Faith is the beginning. It is “a state of certainty with regard to” who God is; who Jesus is; who Holy Spirit is; what each is able to do.  Faith is the beginning.  This is why Peter starts with faith.  Without faith, there is nothing to build on.  We cannot have virtue (excellence), knowledge, self-control, perseverance, godliness, brotherly kindness and love if we don’t start with faith.

Faith inspires God to move on our behalf. In the gospels, 9 of the 11 times Jesus said “your faith” (as NKJV translates is) it was the reason he moved in the lives of others whether he was healing the sick, saving a soul, or giving sight to the blind.

Faith moves others to action. There are dozens and dozens of references in the rest of the New Testament that tell how “your faith” comforts, grows, is tested, is genuine, is received, glorifies God, builds others faith, etc.   As we saw yesterday, it affects others.

Running After Papa…

Faith: It matters to others…

I love the story in Matthew 9:1-8, Mark 2:1-12 and Luke 5:17-26 of the men who brought their paralyzed friend to be healed by Jesus.  Luke makes it fairly clear that they weren’t going for the show or to watch Jesus, they were going with specific intent of their friend walking home.  Luke describes how, because of the crowd, they couldn’t even get their friend in the door, so they climb on the roof and lower him in his bed from the roof to get him in front of Jesus.

Let your mind run with that picture for just a moment or two and you’ll begin to understand this was no easy task.  Climbing over crowds, getting up on a roof, hoisting a paralyzed man – let’s say conservatively he was 130 pounds of dead weight – up onto the roof without dropping or dumping him, removing part of the roof big enough for a bed to be lowered down, lowering this same 130 pounds down being careful to keep it level on all corners as not to drop their paralyzed friend on top of Jesus and the crowd in the house, etc., etc., etc.

Luke 5:20 When He saw their faith, He said to him, “Man, your sins are forgiven you.Luke 5:24b …He said to the man who was paralyzed, “I say to you, arise, take up your bed, and go to your house.

Make a mental note that it was not  just the paralytics faith in play here – in fact, it’s not clear if his faith had anything to do with it at all.  The point is this:  The friends’ faith played a significant role in the complete healing (both inner and physical) of the once paralyzed man.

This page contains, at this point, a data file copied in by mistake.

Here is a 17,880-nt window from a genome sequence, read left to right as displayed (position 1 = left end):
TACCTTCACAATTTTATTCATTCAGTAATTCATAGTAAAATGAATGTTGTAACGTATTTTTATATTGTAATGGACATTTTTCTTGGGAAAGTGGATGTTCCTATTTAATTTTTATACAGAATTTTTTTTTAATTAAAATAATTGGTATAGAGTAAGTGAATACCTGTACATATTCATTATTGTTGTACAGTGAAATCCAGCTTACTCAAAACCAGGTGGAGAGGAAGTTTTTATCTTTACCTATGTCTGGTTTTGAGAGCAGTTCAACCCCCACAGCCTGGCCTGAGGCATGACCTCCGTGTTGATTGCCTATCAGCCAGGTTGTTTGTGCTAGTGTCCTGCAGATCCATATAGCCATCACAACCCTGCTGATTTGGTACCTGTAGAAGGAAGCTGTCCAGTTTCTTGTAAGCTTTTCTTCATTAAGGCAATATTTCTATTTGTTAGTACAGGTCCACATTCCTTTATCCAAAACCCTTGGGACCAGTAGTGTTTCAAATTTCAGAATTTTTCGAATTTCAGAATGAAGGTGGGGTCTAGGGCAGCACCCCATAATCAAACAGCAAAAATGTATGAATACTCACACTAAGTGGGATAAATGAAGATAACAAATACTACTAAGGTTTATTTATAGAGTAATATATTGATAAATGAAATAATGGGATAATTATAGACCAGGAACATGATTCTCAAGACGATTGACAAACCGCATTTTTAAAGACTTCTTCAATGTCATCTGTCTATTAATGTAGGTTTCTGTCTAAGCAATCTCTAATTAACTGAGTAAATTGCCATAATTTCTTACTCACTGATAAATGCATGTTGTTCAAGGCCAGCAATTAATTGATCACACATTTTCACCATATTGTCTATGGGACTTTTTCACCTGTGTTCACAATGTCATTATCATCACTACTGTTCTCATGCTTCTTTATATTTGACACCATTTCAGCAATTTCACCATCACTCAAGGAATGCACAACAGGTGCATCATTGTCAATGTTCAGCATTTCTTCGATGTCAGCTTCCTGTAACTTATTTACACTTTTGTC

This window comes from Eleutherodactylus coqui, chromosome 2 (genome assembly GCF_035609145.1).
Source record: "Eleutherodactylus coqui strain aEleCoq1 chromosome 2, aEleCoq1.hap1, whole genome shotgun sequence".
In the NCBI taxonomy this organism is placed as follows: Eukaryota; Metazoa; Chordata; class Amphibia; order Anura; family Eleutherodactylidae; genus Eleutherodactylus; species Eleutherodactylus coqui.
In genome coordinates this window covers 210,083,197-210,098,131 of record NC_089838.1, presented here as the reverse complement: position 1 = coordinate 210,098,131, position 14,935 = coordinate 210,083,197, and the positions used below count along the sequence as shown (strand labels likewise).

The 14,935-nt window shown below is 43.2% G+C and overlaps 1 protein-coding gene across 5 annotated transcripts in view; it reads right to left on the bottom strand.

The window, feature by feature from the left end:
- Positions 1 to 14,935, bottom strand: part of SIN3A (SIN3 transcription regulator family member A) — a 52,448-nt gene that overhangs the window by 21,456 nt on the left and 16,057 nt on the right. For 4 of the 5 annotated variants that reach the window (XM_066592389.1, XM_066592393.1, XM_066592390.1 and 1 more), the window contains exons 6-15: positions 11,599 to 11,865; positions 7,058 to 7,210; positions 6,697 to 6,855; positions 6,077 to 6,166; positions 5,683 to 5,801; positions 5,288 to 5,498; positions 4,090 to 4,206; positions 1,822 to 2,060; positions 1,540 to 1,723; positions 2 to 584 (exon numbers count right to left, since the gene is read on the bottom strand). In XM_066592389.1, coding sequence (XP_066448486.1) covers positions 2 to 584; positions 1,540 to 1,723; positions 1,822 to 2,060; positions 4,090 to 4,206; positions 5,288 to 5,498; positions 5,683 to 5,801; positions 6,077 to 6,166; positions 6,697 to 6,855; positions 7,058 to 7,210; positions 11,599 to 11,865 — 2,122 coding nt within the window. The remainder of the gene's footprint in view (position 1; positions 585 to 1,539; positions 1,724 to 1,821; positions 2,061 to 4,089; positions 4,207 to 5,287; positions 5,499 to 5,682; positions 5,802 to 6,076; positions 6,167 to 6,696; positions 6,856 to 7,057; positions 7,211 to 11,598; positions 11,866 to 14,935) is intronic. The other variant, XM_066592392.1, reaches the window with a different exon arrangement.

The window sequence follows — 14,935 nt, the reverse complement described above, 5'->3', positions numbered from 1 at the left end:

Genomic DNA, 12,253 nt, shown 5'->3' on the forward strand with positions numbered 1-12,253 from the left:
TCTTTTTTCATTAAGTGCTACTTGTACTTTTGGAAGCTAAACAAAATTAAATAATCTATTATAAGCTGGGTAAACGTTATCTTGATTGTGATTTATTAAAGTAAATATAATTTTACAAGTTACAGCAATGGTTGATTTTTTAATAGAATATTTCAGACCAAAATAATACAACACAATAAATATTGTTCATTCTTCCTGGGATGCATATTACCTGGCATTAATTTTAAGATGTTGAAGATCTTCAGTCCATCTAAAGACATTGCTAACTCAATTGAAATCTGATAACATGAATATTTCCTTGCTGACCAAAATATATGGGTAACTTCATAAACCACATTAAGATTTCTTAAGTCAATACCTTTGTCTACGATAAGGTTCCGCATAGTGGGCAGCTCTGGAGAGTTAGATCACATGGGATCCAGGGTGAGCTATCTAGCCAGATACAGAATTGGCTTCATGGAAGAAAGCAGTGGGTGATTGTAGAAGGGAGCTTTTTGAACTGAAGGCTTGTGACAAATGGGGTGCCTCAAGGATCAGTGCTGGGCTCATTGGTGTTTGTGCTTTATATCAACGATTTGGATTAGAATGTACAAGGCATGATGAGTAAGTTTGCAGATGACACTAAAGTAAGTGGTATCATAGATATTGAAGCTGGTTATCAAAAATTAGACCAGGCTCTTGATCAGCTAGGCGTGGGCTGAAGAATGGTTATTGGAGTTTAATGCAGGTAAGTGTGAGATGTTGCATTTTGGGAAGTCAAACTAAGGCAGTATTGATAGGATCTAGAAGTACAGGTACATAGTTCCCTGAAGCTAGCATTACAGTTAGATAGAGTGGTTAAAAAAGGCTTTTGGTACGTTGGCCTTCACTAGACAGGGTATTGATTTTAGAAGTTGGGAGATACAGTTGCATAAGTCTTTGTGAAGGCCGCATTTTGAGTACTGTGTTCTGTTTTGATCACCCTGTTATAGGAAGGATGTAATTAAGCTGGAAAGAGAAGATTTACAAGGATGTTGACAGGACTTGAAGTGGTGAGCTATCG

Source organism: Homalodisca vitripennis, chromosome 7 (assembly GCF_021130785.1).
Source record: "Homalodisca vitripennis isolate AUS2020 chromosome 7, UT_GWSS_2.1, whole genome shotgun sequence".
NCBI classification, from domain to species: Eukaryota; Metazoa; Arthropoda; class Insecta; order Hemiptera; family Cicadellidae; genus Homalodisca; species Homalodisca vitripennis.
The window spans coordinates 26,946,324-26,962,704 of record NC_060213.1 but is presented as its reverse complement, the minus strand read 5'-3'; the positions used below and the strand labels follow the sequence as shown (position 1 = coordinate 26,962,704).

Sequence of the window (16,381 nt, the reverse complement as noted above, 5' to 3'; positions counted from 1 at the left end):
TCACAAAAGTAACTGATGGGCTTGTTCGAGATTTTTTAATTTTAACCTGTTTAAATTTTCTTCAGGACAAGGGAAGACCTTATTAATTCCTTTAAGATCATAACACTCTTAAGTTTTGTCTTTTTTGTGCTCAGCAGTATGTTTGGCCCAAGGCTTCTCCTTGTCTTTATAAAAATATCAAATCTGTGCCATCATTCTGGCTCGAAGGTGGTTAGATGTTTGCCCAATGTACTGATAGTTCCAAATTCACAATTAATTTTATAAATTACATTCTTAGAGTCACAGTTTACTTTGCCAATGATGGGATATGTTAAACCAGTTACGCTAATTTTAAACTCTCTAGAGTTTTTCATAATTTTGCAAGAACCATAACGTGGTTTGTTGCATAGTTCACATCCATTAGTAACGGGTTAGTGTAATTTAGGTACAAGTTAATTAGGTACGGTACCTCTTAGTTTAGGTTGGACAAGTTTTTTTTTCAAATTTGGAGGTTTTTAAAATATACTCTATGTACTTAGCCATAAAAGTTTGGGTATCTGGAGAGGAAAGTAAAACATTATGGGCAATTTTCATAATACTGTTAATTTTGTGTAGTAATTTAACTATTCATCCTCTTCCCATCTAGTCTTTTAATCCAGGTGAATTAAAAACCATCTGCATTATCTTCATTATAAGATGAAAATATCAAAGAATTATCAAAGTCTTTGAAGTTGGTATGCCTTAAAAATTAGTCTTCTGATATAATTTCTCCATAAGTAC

Matthew 13:54-58 and Mark 6:1-6 recount the time when Jesus went back to where he grew up, only this time in full ministry mode.  As he began teaching, they were astonished at his teaching and couldn’t believe it was the same carpenter’s son who grew up here – to the point that they were offended at him.

Matthew 13:58 Now He did not do many mighty works there because of their unbelief.

Can you imagine limiting Jesus?  The community’s faith – or lack thereof – squelched the move of God in their midst leaving the sick, sick; the oppressed, oppressed; those in bondage, in bondage.

Last example (for today)…  Matthew 8:5-13 and Luke 7:1-10 tell the story of the Jesus healing the Centurion’s servant.  The Centurion so believed in Jesus’ healing power that he knew all Jesus had to do was to speak it and it would be done.  The Centurion understood authority.  He knew Jesus didn’t need to see the servant, or speak to him, or touch him, he only need to speak and it would happen.  The amazing part is that the Centurion wasn’t a Jew.  He didn’t grow up in the synagogues and under the tutelage of the priests.

Matthew 8:10-13 When Jesus heard it, He marveled, and said to those who followed, “Assuredly, I say to you, I have not found such great faith, not even in Israel! … 13 Then Jesus said to the centurion, “Go your way; and as you have believed, so let it be done for you.” And his servant was healed that same hour.

The interesting phrase in this one is “as you have believed.”  As the Centurion believed, so the servant was healed. I wonder if that why I don’t see miracles of faith sometimes in my life and the lives of those around me.  Has my faith limited the move of God in my life and in those around me?

My faith isn’t just mine.  My faith can directly affects others.  My faith can bring healing and freedom to others, or it can squelch the move of God in others.  Your faith isn’t just yours.  It affects others.  Your faith can bring healing and freedom to others, or it can squelch the move of God in others.

Heavy thought…

I think tomorrow I’m going to start studying on how to grow my faith…. because it matters to others…

Running After Papa…